Saturday 25 November 2017

More students using credit unions to cover costs

John Walshe Education Editor

HARD-pressed students and their families are turning to credit unions in increasing numbers for student loans.

Credit unions around the country report a jump in loan requests this year due to the general economic downturn. The 5pc cut in the student grant announced in last December's Budget and fewer summer or part-time jobs also mean that it is more and more difficult for students to finance their third- level education this year.

"In the past, parents would have ringfenced funds to help finance children's third-level education. Given the current economic conditions, many families have had to use these funds to finance their day-to-day expenditure," said Fintan Ryan, manager of Tralee Credit Union.

Research produced by DIT Office Campus Life shows that over a nine-month college year, the expenses for a student living away from home is €7,470 and €3,789 for a student living at home.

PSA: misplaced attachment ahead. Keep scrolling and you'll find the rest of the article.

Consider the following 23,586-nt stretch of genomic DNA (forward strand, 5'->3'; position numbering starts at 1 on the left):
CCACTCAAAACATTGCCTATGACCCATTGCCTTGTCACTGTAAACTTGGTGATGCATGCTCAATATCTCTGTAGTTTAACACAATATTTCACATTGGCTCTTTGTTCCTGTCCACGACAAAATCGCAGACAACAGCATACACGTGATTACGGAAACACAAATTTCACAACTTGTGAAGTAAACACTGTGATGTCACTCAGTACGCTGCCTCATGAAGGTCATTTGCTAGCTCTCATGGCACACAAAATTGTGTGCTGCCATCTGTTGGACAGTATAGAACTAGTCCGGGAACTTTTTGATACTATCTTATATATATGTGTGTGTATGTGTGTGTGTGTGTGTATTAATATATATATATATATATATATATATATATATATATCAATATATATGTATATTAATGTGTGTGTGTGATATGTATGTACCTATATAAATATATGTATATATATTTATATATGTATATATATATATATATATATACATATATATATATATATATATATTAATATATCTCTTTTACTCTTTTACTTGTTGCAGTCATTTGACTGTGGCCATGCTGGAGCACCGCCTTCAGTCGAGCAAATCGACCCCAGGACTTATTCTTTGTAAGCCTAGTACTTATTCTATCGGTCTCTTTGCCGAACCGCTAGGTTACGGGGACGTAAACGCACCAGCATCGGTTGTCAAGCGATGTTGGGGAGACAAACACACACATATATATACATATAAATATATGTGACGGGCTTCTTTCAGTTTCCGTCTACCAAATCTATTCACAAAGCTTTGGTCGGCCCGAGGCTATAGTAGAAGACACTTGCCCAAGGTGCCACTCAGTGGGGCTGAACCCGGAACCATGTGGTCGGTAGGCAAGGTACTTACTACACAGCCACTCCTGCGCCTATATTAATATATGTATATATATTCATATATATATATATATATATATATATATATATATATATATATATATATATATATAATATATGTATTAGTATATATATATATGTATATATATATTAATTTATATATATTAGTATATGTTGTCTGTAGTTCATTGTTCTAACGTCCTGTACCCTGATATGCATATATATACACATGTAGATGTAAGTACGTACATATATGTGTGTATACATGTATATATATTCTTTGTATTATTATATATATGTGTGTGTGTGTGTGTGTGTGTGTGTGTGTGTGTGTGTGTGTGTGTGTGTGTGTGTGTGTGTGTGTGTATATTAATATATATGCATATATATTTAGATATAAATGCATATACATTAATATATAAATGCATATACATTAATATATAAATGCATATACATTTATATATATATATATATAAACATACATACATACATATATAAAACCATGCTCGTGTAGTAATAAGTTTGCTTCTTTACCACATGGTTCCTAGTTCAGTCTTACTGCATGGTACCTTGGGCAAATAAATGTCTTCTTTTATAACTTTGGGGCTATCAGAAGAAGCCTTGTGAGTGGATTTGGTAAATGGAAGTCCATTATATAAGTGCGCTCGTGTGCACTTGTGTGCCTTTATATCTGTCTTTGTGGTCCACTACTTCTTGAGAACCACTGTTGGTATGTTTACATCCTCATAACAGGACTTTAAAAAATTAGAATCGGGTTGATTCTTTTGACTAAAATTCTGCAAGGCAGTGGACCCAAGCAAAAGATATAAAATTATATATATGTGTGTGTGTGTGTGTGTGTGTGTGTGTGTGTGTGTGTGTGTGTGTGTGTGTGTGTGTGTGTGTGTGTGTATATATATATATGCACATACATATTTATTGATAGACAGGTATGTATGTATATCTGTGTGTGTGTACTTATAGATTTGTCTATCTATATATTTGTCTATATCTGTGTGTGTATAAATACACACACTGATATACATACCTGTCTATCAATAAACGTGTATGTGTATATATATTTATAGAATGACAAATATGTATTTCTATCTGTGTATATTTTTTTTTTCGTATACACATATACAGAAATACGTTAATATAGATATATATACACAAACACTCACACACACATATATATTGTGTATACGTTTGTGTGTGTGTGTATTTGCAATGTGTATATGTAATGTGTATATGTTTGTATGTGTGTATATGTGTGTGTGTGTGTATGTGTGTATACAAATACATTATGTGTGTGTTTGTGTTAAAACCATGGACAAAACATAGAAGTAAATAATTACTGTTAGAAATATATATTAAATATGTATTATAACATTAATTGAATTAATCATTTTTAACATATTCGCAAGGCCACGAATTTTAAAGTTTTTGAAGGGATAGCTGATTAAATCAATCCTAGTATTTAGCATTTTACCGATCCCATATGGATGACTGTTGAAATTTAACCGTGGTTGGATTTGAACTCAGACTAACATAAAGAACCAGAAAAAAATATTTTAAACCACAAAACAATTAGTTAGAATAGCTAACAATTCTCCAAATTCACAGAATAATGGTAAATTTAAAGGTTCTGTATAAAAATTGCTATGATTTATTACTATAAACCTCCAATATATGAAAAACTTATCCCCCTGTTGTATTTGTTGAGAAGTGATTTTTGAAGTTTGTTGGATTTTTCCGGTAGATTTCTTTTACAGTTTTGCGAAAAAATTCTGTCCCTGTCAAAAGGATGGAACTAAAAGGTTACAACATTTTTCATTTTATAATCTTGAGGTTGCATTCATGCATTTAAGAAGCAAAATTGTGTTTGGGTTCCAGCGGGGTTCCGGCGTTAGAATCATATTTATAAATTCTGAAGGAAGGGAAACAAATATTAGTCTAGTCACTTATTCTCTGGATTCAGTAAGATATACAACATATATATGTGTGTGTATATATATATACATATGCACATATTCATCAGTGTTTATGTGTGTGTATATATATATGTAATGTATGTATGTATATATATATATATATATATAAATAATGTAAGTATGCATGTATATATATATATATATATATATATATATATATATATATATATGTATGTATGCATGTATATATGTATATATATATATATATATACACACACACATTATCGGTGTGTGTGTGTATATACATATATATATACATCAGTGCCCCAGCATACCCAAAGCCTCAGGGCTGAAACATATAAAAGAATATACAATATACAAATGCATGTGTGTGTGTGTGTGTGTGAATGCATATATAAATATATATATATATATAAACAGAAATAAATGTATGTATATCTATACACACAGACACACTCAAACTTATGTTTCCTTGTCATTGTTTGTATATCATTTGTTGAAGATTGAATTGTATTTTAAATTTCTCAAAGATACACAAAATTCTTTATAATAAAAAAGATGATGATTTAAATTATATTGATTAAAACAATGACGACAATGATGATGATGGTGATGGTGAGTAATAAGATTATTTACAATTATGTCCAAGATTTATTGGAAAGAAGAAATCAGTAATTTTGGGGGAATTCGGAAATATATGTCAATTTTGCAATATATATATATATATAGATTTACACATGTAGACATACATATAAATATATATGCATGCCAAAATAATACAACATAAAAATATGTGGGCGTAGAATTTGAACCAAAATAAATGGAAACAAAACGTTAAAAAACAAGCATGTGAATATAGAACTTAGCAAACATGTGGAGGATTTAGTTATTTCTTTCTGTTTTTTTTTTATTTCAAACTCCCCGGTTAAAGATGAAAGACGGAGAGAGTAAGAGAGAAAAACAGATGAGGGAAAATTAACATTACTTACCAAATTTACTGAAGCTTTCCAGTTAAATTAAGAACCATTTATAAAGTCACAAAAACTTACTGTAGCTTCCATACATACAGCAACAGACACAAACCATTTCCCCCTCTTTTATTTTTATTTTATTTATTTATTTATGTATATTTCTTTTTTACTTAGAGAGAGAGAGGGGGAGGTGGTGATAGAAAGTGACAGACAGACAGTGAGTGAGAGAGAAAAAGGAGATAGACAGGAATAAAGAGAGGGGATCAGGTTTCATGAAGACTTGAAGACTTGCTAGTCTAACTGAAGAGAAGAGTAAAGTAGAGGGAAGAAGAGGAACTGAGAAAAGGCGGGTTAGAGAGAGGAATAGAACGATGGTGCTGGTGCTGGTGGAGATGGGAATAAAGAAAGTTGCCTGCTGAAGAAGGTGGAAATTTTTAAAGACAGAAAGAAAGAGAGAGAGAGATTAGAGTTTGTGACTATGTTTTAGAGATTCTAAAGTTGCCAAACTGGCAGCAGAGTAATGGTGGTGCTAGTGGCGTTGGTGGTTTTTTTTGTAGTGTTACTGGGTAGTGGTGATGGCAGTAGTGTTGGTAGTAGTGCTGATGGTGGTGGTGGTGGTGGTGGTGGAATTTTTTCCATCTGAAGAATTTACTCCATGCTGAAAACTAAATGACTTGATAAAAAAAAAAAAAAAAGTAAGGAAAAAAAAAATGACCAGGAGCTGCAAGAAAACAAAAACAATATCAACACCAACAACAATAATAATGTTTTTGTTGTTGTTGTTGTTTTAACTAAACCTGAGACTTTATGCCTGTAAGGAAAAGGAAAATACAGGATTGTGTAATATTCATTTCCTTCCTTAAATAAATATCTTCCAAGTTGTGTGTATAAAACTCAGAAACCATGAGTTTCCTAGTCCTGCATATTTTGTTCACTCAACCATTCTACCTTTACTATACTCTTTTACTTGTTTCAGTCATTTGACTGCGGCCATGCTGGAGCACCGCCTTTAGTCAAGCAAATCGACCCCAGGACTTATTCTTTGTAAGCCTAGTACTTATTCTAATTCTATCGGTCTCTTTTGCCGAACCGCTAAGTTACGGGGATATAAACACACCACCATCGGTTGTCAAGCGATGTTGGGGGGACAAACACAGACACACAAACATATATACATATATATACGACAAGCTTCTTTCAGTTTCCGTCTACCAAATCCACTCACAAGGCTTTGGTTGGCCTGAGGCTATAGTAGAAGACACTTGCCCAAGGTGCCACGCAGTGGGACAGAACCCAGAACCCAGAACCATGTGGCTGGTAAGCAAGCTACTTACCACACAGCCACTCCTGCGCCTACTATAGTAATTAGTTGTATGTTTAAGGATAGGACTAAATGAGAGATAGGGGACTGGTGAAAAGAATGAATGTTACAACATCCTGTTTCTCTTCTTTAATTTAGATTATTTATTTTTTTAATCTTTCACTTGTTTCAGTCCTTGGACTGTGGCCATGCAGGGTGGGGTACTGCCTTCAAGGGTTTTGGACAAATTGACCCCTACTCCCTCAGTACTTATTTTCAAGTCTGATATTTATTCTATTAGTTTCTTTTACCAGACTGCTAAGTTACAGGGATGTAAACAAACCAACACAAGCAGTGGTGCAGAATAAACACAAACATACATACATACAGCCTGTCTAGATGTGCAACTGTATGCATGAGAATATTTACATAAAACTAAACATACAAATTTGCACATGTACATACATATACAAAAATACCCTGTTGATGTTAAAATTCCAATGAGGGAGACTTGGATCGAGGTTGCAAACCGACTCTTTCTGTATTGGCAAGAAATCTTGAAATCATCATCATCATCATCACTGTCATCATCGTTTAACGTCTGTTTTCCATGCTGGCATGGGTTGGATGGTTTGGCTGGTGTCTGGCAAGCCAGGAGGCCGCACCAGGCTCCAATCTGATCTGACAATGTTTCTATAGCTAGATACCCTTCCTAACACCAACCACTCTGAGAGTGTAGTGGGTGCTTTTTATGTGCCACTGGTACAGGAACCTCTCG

Although some costs such as rent have fallen this year, many students have struggled to find work during the summer and have been unable to put away savings to help them through the college year.

"We have noticed a 25pc increase in student loan enquires as more and more students require assistance, particularly to cover upfront costs such as registration fees or deposits for accommodation," said Tony Dennis, manager of Athenry Credit Union.


He added that the Athenry credit union had pitched its education loan rate at 5.4pc in order to help students cope with the costs of third-level education. The credit union's standard loan rate is 8.3pc. Guidance counsellors are also reporting increasing concerns about the cost of college.

Eilis Coakley, president of their institute said it was a long time since she had heard parents say they might not be able to send their children to college next month.

"How on earth is a family supposed to get a student through higher education with such a hopelessly funded grants scheme as we have," said Ms Coakley, who warned of a very bleak future for many students unless the issue of student grants and loans was re-examined.

She added that many parents were not worried about the possibility of fees coming in next year or some time in the future. They were concerned about getting their children through first year training, further education or third-level education starting in September.

Irish Independent

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